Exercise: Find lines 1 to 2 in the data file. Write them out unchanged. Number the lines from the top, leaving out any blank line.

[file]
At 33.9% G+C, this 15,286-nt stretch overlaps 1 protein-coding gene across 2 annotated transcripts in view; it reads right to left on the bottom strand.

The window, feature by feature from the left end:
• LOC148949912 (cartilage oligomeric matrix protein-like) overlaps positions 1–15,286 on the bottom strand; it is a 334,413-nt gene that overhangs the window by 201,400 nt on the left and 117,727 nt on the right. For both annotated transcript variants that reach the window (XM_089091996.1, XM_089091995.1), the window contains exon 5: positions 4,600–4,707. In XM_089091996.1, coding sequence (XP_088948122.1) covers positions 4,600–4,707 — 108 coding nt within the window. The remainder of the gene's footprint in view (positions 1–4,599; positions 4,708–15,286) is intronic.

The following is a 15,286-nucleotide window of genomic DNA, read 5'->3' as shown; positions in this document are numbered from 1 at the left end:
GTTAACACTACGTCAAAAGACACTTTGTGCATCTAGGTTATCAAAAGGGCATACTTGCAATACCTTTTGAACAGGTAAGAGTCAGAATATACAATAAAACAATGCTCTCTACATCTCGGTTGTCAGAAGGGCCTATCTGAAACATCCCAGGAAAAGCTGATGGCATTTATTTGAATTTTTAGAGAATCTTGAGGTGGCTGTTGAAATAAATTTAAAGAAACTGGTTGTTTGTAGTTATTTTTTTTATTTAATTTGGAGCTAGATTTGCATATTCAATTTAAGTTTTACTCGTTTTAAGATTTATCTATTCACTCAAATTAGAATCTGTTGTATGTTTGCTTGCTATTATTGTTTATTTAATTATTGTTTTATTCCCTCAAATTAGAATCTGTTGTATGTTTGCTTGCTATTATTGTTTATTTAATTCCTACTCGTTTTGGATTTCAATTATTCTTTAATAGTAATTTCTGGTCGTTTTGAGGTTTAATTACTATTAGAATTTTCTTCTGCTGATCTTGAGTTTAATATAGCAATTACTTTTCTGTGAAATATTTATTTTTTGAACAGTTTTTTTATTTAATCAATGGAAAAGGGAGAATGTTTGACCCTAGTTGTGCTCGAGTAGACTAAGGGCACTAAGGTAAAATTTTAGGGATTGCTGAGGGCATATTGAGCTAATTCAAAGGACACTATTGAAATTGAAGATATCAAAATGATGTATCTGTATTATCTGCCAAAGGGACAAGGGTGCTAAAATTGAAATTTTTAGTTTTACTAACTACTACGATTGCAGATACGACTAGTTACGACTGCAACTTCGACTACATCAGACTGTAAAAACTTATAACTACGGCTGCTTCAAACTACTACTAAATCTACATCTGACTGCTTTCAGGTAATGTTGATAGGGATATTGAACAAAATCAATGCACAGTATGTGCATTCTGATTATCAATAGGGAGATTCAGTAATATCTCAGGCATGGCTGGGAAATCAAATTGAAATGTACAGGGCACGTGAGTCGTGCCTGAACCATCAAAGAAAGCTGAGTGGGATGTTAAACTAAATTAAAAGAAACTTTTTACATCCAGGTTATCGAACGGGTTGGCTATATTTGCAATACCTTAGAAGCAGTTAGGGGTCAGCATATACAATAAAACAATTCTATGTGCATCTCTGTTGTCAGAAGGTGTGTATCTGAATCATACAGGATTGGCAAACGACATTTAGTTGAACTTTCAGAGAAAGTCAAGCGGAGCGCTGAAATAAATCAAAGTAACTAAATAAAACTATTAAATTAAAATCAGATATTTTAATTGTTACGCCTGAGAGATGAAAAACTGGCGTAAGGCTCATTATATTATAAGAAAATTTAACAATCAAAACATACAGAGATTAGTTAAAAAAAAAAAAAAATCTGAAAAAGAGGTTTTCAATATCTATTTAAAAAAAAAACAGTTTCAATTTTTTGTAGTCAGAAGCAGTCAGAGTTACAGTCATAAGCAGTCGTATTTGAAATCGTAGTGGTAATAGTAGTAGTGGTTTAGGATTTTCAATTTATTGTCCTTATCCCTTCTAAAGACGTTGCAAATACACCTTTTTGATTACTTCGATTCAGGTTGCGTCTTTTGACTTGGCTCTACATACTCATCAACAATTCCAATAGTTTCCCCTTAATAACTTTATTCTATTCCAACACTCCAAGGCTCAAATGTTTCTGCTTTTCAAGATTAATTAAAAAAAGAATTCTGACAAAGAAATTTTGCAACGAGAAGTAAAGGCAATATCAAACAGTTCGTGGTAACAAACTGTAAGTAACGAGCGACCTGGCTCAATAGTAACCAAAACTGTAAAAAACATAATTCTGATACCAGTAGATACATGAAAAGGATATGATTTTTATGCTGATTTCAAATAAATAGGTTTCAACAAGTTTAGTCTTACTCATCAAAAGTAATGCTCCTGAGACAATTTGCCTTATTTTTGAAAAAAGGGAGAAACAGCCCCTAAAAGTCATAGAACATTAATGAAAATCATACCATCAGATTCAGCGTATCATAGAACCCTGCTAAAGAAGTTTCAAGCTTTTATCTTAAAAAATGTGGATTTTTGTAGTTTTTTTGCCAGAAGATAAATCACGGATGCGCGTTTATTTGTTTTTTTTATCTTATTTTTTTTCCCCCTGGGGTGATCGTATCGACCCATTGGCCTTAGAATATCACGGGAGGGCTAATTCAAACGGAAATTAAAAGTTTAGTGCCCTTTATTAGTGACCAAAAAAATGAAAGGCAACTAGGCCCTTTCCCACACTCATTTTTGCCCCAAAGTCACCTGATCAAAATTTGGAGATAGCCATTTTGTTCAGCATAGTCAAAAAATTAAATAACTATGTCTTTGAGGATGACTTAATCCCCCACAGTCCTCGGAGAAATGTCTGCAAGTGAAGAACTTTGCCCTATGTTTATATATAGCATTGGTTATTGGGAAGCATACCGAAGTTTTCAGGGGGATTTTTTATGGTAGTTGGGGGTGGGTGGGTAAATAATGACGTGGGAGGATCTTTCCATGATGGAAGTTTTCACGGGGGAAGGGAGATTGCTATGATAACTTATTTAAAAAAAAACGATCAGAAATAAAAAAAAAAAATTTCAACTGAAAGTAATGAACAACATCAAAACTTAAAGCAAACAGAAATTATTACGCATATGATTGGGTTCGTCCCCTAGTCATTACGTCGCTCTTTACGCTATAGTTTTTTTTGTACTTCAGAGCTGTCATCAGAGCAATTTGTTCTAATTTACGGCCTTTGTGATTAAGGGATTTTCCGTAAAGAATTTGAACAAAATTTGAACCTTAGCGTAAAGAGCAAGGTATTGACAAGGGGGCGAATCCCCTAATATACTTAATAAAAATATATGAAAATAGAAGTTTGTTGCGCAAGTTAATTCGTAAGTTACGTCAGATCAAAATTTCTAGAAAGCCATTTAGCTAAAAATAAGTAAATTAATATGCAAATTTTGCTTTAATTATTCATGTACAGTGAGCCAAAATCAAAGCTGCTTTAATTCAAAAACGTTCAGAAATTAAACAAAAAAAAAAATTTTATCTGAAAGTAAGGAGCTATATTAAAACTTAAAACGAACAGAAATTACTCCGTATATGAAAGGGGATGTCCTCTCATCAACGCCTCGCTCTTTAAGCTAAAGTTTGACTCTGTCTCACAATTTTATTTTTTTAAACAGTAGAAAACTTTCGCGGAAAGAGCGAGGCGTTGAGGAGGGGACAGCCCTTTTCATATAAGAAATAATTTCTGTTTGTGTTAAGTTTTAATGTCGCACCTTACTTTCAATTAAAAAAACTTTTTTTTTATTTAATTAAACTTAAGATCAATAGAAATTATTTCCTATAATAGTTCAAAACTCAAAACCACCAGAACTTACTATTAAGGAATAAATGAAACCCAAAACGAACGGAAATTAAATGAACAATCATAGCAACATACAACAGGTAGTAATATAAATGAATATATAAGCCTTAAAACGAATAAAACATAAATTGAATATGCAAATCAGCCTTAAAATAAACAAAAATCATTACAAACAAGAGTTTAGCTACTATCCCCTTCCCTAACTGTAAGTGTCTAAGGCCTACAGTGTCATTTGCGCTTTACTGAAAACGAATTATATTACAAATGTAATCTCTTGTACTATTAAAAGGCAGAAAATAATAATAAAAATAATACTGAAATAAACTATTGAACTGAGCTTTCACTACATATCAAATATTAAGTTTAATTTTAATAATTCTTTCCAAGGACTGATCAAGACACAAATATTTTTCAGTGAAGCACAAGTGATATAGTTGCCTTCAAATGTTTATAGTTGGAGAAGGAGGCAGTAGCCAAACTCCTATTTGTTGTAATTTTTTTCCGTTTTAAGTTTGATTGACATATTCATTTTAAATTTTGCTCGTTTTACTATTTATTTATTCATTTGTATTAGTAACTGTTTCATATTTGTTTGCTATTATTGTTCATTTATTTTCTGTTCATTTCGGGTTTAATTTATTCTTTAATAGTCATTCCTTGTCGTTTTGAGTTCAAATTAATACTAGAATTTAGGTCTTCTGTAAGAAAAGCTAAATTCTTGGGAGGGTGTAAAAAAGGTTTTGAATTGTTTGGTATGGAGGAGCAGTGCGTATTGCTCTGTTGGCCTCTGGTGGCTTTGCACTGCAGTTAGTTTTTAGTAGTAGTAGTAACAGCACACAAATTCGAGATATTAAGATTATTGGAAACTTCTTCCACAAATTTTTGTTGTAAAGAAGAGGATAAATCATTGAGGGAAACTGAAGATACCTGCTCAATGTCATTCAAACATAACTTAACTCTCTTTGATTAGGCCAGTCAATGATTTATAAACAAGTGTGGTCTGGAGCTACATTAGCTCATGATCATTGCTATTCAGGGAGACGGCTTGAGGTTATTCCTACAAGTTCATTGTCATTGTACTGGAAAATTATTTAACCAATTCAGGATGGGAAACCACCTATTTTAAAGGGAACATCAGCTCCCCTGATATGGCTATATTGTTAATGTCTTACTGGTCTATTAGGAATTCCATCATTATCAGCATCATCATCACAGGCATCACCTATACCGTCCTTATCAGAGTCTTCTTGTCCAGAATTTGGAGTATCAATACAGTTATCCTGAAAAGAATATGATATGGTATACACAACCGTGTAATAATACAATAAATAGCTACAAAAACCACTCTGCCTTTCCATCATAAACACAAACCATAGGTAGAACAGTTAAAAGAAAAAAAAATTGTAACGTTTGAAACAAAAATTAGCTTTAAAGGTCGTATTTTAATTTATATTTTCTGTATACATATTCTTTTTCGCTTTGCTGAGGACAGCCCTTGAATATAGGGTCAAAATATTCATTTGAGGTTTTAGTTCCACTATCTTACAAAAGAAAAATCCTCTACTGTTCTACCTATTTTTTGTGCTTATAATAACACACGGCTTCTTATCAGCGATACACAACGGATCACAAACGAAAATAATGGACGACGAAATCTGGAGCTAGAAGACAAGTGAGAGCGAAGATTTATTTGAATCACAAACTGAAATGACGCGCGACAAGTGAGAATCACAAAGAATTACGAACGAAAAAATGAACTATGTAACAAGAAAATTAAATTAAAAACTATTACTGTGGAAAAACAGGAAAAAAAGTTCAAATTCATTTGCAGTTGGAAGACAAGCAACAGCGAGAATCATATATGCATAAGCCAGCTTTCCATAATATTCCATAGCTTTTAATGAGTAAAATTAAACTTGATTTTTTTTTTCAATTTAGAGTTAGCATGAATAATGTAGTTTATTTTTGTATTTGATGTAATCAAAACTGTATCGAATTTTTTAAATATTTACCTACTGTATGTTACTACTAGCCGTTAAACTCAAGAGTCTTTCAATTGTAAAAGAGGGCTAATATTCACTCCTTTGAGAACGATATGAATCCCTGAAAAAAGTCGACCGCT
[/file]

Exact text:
At 33.9% G+C, this 15,286-nt stretch overlaps 1 protein-coding gene across 2 annotated transcripts in view; it reads right to left on the bottom strand.

The window, feature by feature from the left end: